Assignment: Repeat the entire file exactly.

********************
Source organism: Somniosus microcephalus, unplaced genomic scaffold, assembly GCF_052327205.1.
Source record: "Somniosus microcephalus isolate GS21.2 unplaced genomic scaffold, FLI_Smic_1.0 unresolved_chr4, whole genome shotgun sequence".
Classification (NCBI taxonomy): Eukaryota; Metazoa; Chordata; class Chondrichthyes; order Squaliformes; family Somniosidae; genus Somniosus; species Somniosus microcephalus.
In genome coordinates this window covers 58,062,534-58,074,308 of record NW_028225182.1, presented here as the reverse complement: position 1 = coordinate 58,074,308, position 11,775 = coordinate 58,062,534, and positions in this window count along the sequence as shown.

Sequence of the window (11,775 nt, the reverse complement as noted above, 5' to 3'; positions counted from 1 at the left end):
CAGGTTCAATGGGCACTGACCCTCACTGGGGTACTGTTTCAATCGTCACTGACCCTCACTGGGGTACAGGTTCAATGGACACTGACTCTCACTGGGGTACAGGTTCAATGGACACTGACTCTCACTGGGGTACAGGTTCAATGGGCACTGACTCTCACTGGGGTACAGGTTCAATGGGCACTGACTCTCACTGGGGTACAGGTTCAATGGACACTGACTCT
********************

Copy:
Source organism: Somniosus microcephalus, unplaced genomic scaffold, assembly GCF_052327205.1.
Source record: "Somniosus microcephalus isolate GS21.2 unplaced genomic scaffold, FLI_Smic_1.0 unresolved_chr4, whole genome shotgun sequence".
Classification (NCBI taxonomy): Eukaryota; Metazoa; Chordata; class Chondrichthyes; order Squaliformes; family Somniosidae; genus Somniosus; species Somniosus microcephalus.
In genome coordinates this window covers 58,062,534-58,074,308 of record NW_028225182.1, presented here as the reverse complement: position 1 = coordinate 58,074,308, position 11,775 = coordinate 58,062,534, and positions in this window count along the sequence as shown.

Sequence of the window (11,775 nt, the reverse complement as noted above, 5' to 3'; positions counted from 1 at the left end):
CAGGTTCAATGGGCACTGACCCTCACTGGGGTACTGTTTCAATCGTCACTGACCCTCACTGGGGTACAGGTTCAATGGACACTGACTCTCACTGGGGTACAGGTTCAATGGACACTGACTCTCACTGGGGTACAGGTTCAATGGGCACTGACTCTCACTGGGGTACAGGTTCAATGGGCACTGACTCTCACTGGGGTACAGGTTCAATGGACACTGACTCT